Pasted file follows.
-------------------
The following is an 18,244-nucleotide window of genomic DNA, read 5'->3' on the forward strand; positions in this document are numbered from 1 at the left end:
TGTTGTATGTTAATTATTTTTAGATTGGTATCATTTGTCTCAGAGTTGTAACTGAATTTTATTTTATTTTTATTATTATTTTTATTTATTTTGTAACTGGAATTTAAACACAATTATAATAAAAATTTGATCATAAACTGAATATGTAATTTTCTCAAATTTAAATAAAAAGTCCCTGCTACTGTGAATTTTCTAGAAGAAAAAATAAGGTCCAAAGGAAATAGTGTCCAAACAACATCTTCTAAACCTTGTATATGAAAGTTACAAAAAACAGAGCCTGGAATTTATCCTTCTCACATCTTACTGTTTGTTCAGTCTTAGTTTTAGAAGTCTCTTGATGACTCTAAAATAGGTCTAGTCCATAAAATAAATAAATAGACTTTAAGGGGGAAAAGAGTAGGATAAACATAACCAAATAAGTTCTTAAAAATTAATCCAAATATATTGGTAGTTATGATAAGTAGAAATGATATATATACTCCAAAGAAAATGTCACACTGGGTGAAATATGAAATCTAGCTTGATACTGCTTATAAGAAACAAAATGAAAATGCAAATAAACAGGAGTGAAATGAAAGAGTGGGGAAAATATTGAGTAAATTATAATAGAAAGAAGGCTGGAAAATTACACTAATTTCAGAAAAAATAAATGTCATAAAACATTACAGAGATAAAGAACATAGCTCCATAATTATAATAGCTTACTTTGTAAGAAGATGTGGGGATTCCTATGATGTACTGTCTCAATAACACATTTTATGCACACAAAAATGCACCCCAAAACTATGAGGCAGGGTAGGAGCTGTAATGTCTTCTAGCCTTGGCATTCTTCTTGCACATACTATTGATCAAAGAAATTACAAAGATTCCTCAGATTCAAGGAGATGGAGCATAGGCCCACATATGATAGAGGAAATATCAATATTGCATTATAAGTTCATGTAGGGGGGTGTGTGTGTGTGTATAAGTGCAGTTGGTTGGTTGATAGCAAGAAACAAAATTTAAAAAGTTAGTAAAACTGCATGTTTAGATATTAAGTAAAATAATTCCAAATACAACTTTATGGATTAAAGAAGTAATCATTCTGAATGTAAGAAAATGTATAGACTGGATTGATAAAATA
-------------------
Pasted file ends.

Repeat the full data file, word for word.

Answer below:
The following is an 18,244-nucleotide window of genomic DNA, read 5'->3' on the forward strand; positions in this document are numbered from 1 at the left end:
TGTTGTATGTTAATTATTTTTAGATTGGTATCATTTGTCTCAGAGTTGTAACTGAATTTTATTTTATTTTTATTATTATTTTTATTTATTTTGTAACTGGAATTTAAACACAATTATAATAAAAATTTGATCATAAACTGAATATGTAATTTTCTCAAATTTAAATAAAAAGTCCCTGCTACTGTGAATTTTCTAGAAGAAAAAATAAGGTCCAAAGGAAATAGTGTCCAAACAACATCTTCTAAACCTTGTATATGAAAGTTACAAAAAACAGAGCCTGGAATTTATCCTTCTCACATCTTACTGTTTGTTCAGTCTTAGTTTTAGAAGTCTCTTGATGACTCTAAAATAGGTCTAGTCCATAAAATAAATAAATAGACTTTAAGGGGGAAAAGAGTAGGATAAACATAACCAAATAAGTTCTTAAAAATTAATCCAAATATATTGGTAGTTATGATAAGTAGAAATGATATATATACTCCAAAGAAAATGTCACACTGGGTGAAATATGAAATCTAGCTTGATACTGCTTATAAGAAACAAAATGAAAATGCAAATAAACAGGAGTGAAATGAAAGAGTGGGGAAAATATTGAGTAAATTATAATAGAAAGAAGGCTGGAAAATTACACTAATTTCAGAAAAAATAAATGTCATAAAACATTACAGAGATAAAGAACATAGCTCCATAATTATAATAGCTTACTTTGTAAGAAGATGTGGGGATTCCTATGATGTACTGTCTCAATAACACATTTTATGCACACAAAAATGCACCCCAAAACTATGAGGCAGGGTAGGAGCTGTAATGTCTTCTAGCCTTGGCATTCTTCTTGCACATACTATTGATCAAAGAAATTACAAAGATTCCTCAGATTCAAGGAGATGGAGCATAGGCCCACATATGATAGAGGAAATATCAATATTGCATTATAAGTTCATGTAGGGGGGTGTGTGTGTGTGTATAAGTGCAGTTGGTTGGTTGATAGCAAGAAACAAAATTTAAAAAGTTAGTAAAACTGCATGTTTAGATATTAAGTAAAATAATTCCAAATACAACTTTATGGATTAAAGAAGTAATCATTCTGAATGTAAGAAAATGTATAGACTGGATTGATAAAATA